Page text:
Conquers the Turks Buda and the land is divided. Western Hungary becomes Austrian, Buda and central Hungary become Ottoman, while Transylvania becomes a Turkish sound province. The development stops and the wooded plain becomes puszta; wasteland


At a meeting in Torda in Transylvania, the Hungarians agree on religious freedom


Austrian and Hungarian forces conquer Buda with Polish forces and expel Turks from the city


At the peace of Karlowitz, the Turks are forced to cede their share of Hungary and Transylvania to the Habsburgs. Germans, Slovaks, Serbs and Romanians are moving into the areas abandoned by the Hungarians. Germanization in administration, culture and education

1703 – 1711

Ferenc Rákóczi for a freedom fight against the Habsburgs, but loses. He is granted asylum by Turkish Sultan Ahmed III in Thrace


Abolish slavery in Hungary


Seven monks were beheaded in Buda for resistance to the Habsburg regime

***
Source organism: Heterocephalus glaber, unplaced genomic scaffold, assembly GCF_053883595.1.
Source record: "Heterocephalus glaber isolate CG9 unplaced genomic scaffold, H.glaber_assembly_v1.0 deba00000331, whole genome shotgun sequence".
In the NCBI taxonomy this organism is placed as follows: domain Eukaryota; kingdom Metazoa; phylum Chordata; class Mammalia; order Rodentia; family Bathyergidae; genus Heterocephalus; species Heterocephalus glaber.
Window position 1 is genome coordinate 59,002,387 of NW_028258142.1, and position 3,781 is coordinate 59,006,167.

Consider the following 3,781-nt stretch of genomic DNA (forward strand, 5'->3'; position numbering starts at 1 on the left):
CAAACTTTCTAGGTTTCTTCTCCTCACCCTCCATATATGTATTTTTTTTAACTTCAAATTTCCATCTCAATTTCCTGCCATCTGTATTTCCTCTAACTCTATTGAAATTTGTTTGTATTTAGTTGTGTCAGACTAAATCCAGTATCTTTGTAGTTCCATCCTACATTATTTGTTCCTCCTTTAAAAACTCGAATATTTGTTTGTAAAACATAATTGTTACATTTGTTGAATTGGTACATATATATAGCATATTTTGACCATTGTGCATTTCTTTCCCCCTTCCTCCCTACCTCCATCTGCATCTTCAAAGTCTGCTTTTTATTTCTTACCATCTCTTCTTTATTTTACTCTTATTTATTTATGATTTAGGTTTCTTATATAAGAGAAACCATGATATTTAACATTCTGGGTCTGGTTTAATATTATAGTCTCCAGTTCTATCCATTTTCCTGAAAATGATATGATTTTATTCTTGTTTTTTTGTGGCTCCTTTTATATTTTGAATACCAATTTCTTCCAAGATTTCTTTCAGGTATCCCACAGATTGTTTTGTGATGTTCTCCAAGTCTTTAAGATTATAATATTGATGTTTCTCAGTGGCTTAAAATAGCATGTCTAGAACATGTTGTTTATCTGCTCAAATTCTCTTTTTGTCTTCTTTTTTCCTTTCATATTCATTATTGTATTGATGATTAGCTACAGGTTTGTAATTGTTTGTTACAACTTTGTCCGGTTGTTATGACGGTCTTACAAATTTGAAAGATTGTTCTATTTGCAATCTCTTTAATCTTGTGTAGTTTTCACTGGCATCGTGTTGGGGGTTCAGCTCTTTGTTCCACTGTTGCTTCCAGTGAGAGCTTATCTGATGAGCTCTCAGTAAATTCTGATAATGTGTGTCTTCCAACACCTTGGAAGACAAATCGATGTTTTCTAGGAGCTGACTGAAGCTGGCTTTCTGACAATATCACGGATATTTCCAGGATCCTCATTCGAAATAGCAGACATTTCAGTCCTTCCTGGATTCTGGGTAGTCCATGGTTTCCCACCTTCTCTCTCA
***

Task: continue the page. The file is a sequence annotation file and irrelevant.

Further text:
1825 – 1848

During the reform period, development was driven forward by István Széchenyi, who was strongly influenced by his contacts with England.


Hungarian becomes the official language

1848 – 1849

The poet Sandor Petöfi is killed in the freedom struggle against the Habsburgs. Lajos Batthyány is executed along with thirteen generals who have actively taken part in the freedom struggle. Leader Lajos Kossuth goes into exile


Established dual monarchy between Austria and Hungary

History of Hungary 1914 – 1999

1914 – 1918

During World War I, the Austro-Hungarian dual monarchy sided with Germany and thus belonged to the losers


Between March and August, Hungary was proclaimed a communist republic by Béla Kun. After this, the army chief Miklós Horthy gathered the counter-revolutionary troops, mainly from southeastern Hungary, and marched with them into Budapest in November, after the Romanian occupation troops left the city- Horthy then took over the highest army command


On March 1, Miklós Horty was elected head of state

As head of state, Horty was forced to accept the peace in Trianon, which formally ended the First World War for Hungary and thus dissolved the dual monarchy. Under the Trianon Treaty, Hungary lost two thirds of its territory and more than three million Hungarians ended up in other countries. Transylvania was incorporated into Romania and the highlands to the north with Czechoslovakia. Current Croatia and the Vojvodina area of ​​Serbia belonged to Yugoslavia